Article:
Tongariro Crossing: A Stunning Day Hike in New Zealand

Tongariro Crossing: A Stunning Day Hike in New Zealand

Emerald lakes, volcanic craters and lush forests. New Zealand's Tongariro Crossing is touted as one of the best day hikes in the world.

Image Credits: Trevorklatko

New Zealand is famed for its scenic landscape – with majestic mountains, pristine lakes, daunting volcanoes, rolling hills, sandy beaches and breathtaking fjords dotting the entire country.

For the Tongariro Alpine Crossing to be one of the highlights of my Kiwi adventure, it must be pretty god-damn spectacular! It certainly lives up to its acclaim of being “one of the best day-hikes in the world”.

Introduction

Some key information to get you started…

Where is it?

On the North Island of New Zealand. You may book return shuttles from the nearby towns of Turangi (NZD 45) and Taupo (NZD 65). Although Taupo is 40 minutes further away than Turangi, I will recommend staying there as it is a bigger town with more attractions and accommodation options.

Best months to climb?

During summer (Nov – Apr). During winter, the tracks become icy and more dangerous, so guides are highly recommended and you will need additional gear like crampons and ice axe.

How long?

6 to 8 hours, depending on how many photo stops you make along the way. The steepest incline is limited to the 2nd and 3rd hour.

What to bring?

Not much as it is a day-hike. Standard hiking pack-list will suffice, i.e. proper shoes, warm jackets (cold at certain parts, even during summer), water and some food (sandwiches/snacks).

What’s so special?

A wide variety of landscapes, ranging from volcanoes to sulphuric lakes to rugged terrains and breathtaking panoramic views, all in just a day!

Any interesting titbits?

You will come face-to-face with Lord of the Rings’ ‘Mount Doom’, aka Mount Ngauruhoe, where Frodo destroyed the One Ring. How cool is that!

Also Read: 10 Reasons to Go Backpacking in New Zealand

Photo Tour

Has your interest been piqued? If not, here are some gorgeous photos to entice you further!

Soda Springs

Duration: 1 hour
Difficulty: 1 Star

A generally flat, paved boardwalk trail takes you from Mangatepopo car park to Soda Springs within 45 minutes to an hour. It’s a good warm-up to get some adrenaline pumping and also, to shake off those sleepy eyes from waking up at 5am. At Soda Springs, take a quick break (and bite) and brace yourself for … the Devil’s Staircase!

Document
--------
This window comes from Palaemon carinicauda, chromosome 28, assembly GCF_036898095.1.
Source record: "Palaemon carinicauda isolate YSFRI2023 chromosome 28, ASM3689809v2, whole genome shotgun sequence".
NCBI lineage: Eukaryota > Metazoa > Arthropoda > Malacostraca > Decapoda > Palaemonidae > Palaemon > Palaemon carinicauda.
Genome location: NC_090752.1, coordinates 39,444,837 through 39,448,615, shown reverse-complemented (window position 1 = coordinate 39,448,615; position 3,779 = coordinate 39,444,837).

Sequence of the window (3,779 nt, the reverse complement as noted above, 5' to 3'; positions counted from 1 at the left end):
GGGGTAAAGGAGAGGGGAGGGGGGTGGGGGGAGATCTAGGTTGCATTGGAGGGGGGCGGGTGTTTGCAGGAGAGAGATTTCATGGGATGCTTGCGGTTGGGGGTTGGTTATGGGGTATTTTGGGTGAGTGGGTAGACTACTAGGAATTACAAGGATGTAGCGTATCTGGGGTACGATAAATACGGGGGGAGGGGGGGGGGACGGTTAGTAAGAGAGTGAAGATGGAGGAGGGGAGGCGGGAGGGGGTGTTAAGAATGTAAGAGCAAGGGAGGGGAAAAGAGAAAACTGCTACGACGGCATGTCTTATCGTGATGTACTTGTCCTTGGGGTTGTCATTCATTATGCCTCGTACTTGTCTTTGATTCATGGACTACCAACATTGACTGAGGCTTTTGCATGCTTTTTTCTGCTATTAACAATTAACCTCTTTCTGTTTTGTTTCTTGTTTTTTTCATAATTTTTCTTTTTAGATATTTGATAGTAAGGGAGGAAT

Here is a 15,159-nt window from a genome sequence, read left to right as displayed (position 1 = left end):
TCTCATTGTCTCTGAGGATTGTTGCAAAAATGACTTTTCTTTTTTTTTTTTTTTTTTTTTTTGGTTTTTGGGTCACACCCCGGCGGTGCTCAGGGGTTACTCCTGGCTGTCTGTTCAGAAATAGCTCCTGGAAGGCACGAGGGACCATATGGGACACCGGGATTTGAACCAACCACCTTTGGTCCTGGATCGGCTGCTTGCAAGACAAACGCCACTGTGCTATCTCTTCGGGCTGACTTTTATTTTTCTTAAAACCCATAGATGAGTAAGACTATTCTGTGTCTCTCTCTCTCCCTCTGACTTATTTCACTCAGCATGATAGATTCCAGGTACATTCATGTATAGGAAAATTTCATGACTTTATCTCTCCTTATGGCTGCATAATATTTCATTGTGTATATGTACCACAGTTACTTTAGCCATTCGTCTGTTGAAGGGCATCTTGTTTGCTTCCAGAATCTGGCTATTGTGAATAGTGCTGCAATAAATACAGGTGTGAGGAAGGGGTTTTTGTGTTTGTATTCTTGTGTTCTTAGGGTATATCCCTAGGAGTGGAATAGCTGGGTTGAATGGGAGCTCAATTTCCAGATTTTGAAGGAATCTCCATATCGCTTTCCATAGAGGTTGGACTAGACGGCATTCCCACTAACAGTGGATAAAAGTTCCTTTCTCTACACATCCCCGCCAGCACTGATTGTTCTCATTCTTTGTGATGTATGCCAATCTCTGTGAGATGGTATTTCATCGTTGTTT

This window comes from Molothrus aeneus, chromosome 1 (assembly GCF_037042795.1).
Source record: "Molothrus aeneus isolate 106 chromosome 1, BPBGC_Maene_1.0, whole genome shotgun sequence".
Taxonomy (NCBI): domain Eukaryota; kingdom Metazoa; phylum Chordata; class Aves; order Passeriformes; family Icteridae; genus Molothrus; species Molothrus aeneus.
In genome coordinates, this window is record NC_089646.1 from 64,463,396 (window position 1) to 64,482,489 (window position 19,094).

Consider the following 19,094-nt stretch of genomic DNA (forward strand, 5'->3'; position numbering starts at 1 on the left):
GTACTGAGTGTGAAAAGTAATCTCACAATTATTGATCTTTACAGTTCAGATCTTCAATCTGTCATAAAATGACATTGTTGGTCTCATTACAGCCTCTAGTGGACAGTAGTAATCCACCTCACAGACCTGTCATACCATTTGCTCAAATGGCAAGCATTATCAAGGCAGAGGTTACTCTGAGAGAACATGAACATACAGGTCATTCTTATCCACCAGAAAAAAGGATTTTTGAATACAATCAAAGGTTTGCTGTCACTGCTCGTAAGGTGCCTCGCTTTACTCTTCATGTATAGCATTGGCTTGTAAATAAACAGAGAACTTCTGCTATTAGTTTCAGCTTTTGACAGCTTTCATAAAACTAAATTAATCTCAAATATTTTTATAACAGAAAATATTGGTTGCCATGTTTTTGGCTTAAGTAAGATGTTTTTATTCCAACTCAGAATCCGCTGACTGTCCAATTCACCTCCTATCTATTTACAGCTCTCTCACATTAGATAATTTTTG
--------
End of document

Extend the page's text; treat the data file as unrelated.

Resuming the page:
Devil’s Staircase

Duration: 1 hour
Difficulty: 3 stars

The “Devil” prefix might sound terrifying, but fret not, the name is far more daunting than the actual hike. After all, this portion of the hike mainly consists of climbing up flights after flights of stairs. Steps, as opposed to slopes, allow you to take a break and catch your breath whenever you want. Don’t get me wrong, I was definitely panting during the 300m uphill climb, but I just kept repeating to myself: “Two more flights of stairs before stopping…” And not too long after, I realised I have tackled the almighty Devil’s Staircase and arrived at the South Crater!

Optional: At the South Crater, you can choose to spend an additional 2 hours to climb “Mount Doom” and return back to the track. It does sound amazingly cool to tell people you have climbed the Lord of the Rings mountain! But just a tip, if you’re on the verge of exhaustion from the Devil’s Staircase, please don’t choose to do so.

Red Crater

Duration: 1 hour
Difficulty: 4 stars

From the South Crater, it is a 10 minutes leisure walk to the base of the Red Crater. Then, another 300m upwards hike awaits! And bad news – it is not so easy this time! For it is going to be an upward climb of a 45-degree slope filled with loose rocks. Fearful of losing my footing and plunging off the mountain into the depths of the crater, I planted each step forward with so much grip that I expended way too much energy! Plus-point: The awe-inspiring views around you will take your mind off the hike, and you will soon find yourself at the top of the Red Crater

Emerald Lakes

Duration: 15 mins
Difficulty: 3 stars

Congratulations! You have now reached the highest point of the hike, which means you will generally be heading downhill from here on. But don’t cheer too soon! I really hated the descent down the Red Crater due to all the loose scree. Heels first, sidewards, toes first – all methods couldn’t work and I kept thinking I was going to slip and fall. However, this portion of the hike has the best scenery: panoramic views of the sulphuric Emerald Lakes and rugged alpines (the ‘traditional postcard’ shot).

Once you arrive at the Emerald Lakes, the best might be over, but photo-taking opportunities aplenty. Hiking alone (without a selfie stick)? No worries! There will be plenty of fellow hikers around to help you get that perfect photo.

Blue Lake and Beyond

Duration: 3 hours
Difficulty: 2 stars

After witnessing so many “eye-gasmic” views, you might think that it’s no longer possible to be amazed. But that isn’t true, as the hike to Ketatahi car park, the end-point, still offers many spectacular views: the oval-shaped Blue Lake, vantage viewpoints of Lake Rotoaira and softer, grassier terrains!

Can’t wait to see this paradise on earth? Get going now! Although the South Island of New Zealand is more famous, the Tongariro Alpine Crossing is one of many reasons why you should not ignore the North Island!

About Author

Yidian Cheow

Yidian has an interesting name, which in Mandarin, could mean ‘one dot’ or ‘just a little bit’. He is an avid traveller, an aspiring photographer and an amateur writer. He caught the wanderlust bug while on a student exchange semester in Vienna. Ever since then, he has endlessly sought different destinations to explore, tirelessly pursued new adventures, and simply, lived the life! He writes about his adventures and thoughts at i want to be a nomad.

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